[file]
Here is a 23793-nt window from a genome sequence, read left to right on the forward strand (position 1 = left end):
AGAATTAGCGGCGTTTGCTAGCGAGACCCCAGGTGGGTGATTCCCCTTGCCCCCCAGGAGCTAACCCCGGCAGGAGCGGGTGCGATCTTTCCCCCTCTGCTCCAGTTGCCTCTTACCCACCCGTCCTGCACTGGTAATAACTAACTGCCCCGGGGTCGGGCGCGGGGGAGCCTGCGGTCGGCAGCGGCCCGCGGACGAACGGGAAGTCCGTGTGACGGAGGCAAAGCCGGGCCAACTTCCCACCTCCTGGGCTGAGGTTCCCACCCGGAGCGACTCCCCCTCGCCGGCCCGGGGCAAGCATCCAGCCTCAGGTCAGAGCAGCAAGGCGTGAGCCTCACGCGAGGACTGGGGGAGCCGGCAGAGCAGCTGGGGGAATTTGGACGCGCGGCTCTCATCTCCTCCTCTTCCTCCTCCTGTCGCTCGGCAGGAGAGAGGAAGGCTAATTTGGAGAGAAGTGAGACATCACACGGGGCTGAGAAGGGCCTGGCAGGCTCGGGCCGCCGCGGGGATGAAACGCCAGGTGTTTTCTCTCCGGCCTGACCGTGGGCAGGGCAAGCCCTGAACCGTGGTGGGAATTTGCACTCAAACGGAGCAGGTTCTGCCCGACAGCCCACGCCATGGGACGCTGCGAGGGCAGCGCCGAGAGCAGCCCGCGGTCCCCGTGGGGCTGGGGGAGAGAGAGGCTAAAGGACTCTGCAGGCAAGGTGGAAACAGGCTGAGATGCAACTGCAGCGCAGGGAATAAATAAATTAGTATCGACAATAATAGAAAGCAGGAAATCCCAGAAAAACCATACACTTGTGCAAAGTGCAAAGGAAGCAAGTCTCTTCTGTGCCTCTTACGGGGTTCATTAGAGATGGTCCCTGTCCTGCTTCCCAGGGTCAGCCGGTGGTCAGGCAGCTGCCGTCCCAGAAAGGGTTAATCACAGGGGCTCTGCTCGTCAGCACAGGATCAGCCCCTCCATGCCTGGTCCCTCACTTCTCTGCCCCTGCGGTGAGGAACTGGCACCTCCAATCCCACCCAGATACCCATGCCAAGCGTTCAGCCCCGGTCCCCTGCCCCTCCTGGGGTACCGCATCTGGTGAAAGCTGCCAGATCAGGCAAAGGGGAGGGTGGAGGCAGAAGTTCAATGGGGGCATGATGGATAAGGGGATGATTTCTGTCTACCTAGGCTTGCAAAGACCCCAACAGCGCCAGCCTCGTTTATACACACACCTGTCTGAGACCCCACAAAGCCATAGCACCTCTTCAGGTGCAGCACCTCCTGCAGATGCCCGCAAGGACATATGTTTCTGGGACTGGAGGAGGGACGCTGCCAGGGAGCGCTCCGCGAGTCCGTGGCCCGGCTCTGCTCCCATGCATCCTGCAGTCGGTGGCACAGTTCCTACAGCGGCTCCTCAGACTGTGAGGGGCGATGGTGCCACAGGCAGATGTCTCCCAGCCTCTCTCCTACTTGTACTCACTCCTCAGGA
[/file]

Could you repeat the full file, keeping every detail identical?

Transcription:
Here is a 23793-nt window from a genome sequence, read left to right on the forward strand (position 1 = left end):
AGAATTAGCGGCGTTTGCTAGCGAGACCCCAGGTGGGTGATTCCCCTTGCCCCCCAGGAGCTAACCCCGGCAGGAGCGGGTGCGATCTTTCCCCCTCTGCTCCAGTTGCCTCTTACCCACCCGTCCTGCACTGGTAATAACTAACTGCCCCGGGGTCGGGCGCGGGGGAGCCTGCGGTCGGCAGCGGCCCGCGGACGAACGGGAAGTCCGTGTGACGGAGGCAAAGCCGGGCCAACTTCCCACCTCCTGGGCTGAGGTTCCCACCCGGAGCGACTCCCCCTCGCCGGCCCGGGGCAAGCATCCAGCCTCAGGTCAGAGCAGCAAGGCGTGAGCCTCACGCGAGGACTGGGGGAGCCGGCAGAGCAGCTGGGGGAATTTGGACGCGCGGCTCTCATCTCCTCCTCTTCCTCCTCCTGTCGCTCGGCAGGAGAGAGGAAGGCTAATTTGGAGAGAAGTGAGACATCACACGGGGCTGAGAAGGGCCTGGCAGGCTCGGGCCGCCGCGGGGATGAAACGCCAGGTGTTTTCTCTCCGGCCTGACCGTGGGCAGGGCAAGCCCTGAACCGTGGTGGGAATTTGCACTCAAACGGAGCAGGTTCTGCCCGACAGCCCACGCCATGGGACGCTGCGAGGGCAGCGCCGAGAGCAGCCCGCGGTCCCCGTGGGGCTGGGGGAGAGAGAGGCTAAAGGACTCTGCAGGCAAGGTGGAAACAGGCTGAGATGCAACTGCAGCGCAGGGAATAAATAAATTAGTATCGACAATAATAGAAAGCAGGAAATCCCAGAAAAACCATACACTTGTGCAAAGTGCAAAGGAAGCAAGTCTCTTCTGTGCCTCTTACGGGGTTCATTAGAGATGGTCCCTGTCCTGCTTCCCAGGGTCAGCCGGTGGTCAGGCAGCTGCCGTCCCAGAAAGGGTTAATCACAGGGGCTCTGCTCGTCAGCACAGGATCAGCCCCTCCATGCCTGGTCCCTCACTTCTCTGCCCCTGCGGTGAGGAACTGGCACCTCCAATCCCACCCAGATACCCATGCCAAGCGTTCAGCCCCGGTCCCCTGCCCCTCCTGGGGTACCGCATCTGGTGAAAGCTGCCAGATCAGGCAAAGGGGAGGGTGGAGGCAGAAGTTCAATGGGGGCATGATGGATAAGGGGATGATTTCTGTCTACCTAGGCTTGCAAAGACCCCAACAGCGCCAGCCTCGTTTATACACACACCTGTCTGAGACCCCACAAAGCCATAGCACCTCTTCAGGTGCAGCACCTCCTGCAGATGCCCGCAAGGACATATGTTTCTGGGACTGGAGGAGGGACGCTGCCAGGGAGCGCTCCGCGAGTCCGTGGCCCGGCTCTGCTCCCATGCATCCTGCAGTCGGTGGCACAGTTCCTACAGCGGCTCCTCAGACTGTGAGGGGCGATGGTGCCACAGGCAGATGTCTCCCAGCCTCTCTCCTACTTGTACTCACTCCTCAGGA